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The anti-war movement and John Murtha

Published Dec 4, 2005 11:05 PM

Rep. John Murtha (D-Pa.) has pushed the public debate in the media and in Congress about bringing U.S. troops out of Iraq, stating that they should be brought home “immediately,” adding, “within the framework of practicality.” His time frame for “redeployment” is six months.

Various politicians, friend and foe alike, speak of Murtha with the greatest respect because of his personal military record and his closeness to the military brass. While Democratic Party politicians basked in the anti-war glow created by Murtha’s position, they also decisively rejected it as being too precipitous. They are all afraid Bush and the Republicans will tag them with the “cut and run” label.

The double talking of the Democratic Party leadership on the war flows from the fact that they are completely tied to imperialism. It shows how dangerous it is for the movement to become passive and look to any of them for leadership. Instead, the movement should concentrate on the possibility of taking advantage of the present split, represented by war-hawk Murtha’s new-found position, to escalate the anti-war struggle.

Murtha’s stand has made him a hero among the defeatist elements of the ruling class. But sections of the anti-war movement are also erroneously elevating him to the position of spokesperson and leader.

While he did take a strong stand within the imperialist political establishment, an anti-imperialist analysis of Murtha’s role is needed.

What made Murtha’s presentation appealing was that he castigated Vice President Dick Cheney for not listening to veterans “who have been there”—and, by implication, President George W. Bush for his flimsy National Guard service, which enabled him to escape combat during the Vietnam War. Murtha himself was a decorated combat veteran in Vietnam.

Privileged selfishness among war-hawks who dodged service while the workers and the oppressed were dying on the front lines is reprehensible. But consider the reactionary character of the war in which Murtha was decorated.

Another brutal imperialist war

Murtha wears medals won in a brutal colonial, imperialist war against the Vietnamese people, who struggled for national liberation for over a century. In this war the Vietnamese were bombed with napalm and white phosphorus. Their villages, towns and cities were carpet-bombed by B-52s and strafed by fighter planes. More bombs were dropped on Vietnam than on all the targets in World War I and World War II combined.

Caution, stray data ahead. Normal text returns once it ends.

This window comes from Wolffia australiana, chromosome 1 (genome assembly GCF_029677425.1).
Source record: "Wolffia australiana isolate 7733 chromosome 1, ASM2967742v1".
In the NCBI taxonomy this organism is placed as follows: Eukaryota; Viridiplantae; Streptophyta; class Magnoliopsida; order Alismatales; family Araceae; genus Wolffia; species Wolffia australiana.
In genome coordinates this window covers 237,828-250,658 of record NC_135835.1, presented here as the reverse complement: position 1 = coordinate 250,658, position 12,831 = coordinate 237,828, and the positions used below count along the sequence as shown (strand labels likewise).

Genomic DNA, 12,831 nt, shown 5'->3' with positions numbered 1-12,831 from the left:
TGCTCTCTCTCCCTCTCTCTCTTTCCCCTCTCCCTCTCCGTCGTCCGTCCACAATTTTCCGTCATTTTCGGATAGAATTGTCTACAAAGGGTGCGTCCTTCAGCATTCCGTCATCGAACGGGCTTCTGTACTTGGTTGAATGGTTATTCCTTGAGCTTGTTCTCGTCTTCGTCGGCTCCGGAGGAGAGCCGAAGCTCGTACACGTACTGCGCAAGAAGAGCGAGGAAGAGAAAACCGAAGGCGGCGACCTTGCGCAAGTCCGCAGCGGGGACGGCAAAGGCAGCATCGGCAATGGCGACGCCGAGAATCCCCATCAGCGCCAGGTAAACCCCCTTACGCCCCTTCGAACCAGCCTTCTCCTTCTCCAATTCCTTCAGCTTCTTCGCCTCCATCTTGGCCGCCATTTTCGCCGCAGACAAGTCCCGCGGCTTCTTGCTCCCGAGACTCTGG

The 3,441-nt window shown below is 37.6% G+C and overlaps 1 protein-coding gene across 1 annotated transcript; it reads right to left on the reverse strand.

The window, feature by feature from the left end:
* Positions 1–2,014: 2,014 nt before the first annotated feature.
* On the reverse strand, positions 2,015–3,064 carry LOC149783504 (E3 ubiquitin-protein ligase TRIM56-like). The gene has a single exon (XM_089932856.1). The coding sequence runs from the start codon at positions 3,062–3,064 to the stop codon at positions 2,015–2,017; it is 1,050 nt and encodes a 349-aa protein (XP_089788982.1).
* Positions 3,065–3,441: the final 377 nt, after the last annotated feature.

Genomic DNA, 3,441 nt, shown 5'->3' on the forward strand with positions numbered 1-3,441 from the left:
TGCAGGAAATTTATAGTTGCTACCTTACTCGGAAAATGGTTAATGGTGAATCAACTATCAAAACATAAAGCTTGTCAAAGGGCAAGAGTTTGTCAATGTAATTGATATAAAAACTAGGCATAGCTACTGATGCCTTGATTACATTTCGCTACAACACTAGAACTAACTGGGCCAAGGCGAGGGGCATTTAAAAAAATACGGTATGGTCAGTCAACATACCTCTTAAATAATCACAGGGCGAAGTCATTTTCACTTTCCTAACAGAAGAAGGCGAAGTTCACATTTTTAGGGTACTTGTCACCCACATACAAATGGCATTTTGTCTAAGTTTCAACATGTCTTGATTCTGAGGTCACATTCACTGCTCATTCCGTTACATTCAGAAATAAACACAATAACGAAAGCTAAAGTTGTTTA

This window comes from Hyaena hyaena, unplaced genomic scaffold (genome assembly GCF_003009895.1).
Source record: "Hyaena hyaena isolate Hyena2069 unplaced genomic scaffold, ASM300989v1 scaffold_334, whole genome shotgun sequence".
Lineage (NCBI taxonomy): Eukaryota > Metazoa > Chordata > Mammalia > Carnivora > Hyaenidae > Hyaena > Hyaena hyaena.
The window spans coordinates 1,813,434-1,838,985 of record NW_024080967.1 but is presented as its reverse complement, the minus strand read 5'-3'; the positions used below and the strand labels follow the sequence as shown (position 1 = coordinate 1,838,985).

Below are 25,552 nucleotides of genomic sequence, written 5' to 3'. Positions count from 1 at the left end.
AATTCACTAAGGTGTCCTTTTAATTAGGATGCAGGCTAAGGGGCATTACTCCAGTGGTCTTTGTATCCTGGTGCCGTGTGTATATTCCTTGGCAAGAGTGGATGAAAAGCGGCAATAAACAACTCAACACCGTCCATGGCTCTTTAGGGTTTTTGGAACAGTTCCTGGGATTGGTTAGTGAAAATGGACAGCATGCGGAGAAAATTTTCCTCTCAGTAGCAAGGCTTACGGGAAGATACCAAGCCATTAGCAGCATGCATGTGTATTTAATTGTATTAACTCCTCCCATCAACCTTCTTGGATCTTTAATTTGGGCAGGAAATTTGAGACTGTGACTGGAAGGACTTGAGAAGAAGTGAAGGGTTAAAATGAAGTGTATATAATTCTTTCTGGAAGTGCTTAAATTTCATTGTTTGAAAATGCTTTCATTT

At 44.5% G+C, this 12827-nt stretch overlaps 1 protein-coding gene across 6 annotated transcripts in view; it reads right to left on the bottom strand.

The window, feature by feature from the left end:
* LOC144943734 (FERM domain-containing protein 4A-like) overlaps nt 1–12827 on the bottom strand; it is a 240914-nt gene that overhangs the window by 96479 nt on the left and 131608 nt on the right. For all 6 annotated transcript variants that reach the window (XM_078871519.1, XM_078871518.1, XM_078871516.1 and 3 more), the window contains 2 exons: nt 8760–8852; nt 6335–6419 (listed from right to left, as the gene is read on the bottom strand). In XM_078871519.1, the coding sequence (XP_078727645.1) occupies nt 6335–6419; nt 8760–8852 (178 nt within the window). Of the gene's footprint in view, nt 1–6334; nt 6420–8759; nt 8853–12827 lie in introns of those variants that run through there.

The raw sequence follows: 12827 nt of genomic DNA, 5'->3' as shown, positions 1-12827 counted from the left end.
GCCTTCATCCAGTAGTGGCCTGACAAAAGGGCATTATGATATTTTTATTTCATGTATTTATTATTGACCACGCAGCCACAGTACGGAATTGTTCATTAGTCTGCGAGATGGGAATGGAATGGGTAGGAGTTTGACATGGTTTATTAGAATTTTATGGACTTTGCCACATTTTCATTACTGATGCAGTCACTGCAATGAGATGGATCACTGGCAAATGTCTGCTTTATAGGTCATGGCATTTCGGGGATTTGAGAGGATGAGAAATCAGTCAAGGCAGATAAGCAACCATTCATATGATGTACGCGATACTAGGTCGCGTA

The Vietnamese were machine-gunned from helicopters and tortured in “tiger cages.” Villagers were rounded up into barbed-wire-surrounded concentration camps called “strategic hamlets.” Whole villages were slaughtered, including defenseless children. The most notorious was the My Lai massacre.

Thousands of political cadre were assassinated in the CIA’s “Operation Phoenix.” To remove cover for Vietnamese fighters, the Pentagon destroyed hundreds of thousands of square miles of foliage, spraying the poisonous, genetically damaging herbicide Agent Orange from the air. Millions of Vietnamese were killed and wounded. Even U.S. troops who had to handle this toxic substance came down with many illnesses and apparent genetic damage.

Murtha parlayed his military record in Vietnam, one of the most brutal colonial wars in history, into gaining a position in Congress. There, as a member of the Defense Appropriations Subcommittee, he got even closer to the generals. Murtha was fighting for imperialism and considers this service a point of pride.

From the Vietnamese point of view, or the viewpoint of anti-imperialist solidarity and support, pride-in-service in this near genocidal adventure is hardly qualification to be an “anti-war leader.”

Murtha also was speaking on behalf of rank-and-file U.S. soldiers who have been wounded in Iraq and their families. Indeed, he spoke with deep emotion and apparent sympathy for the troops he visits frequently in Walter Reed Hospital.

Iraq war’s horrors

The wounds U.S. soldiers suffer in Iraq are terrible and evoke sympathy on an individual basis. But U.S. soldiers who are victims of the war are really victims of the war criminals in the White House and the Pentagon who sent them to Iraq on a mission of colonial conquest. For an anti-imperialist, any expression of sympathy must be connected with condemning the invading high command and the Bush administration. Otherwise such unqualified sympathy only reinforces patriotism to the capitalist state.

Murtha, who is a lieutenant colonel in the Marine Reserves, complained that the army is broken. But by that he meant that the military is so stretched that the mission of conquering the Iraqis can no longer be carried out as he and others in the Pentagon originally conceived of it. His fear is that the U.S. military will run out of soldiers because recruitment has dried up and the pressure on the present force could result in widespread troop resistance.

Murtha wants to act before that resistance materializes on a wide scale. But the anti-war movement must have the opposite view: one of encouraging and assisting the resistance of the soldiers against being forced to kill and be killed to promote the fortunes of U.S. imperialism.

The soldiers have every right to resist brutalizing the Iraqi people. They have the right to resist being sent on a mission to conquer Iraq for the oil companies, the Pentagon and the multinational corporations. It is the right of every soldier to resist an illegal and unjust mission.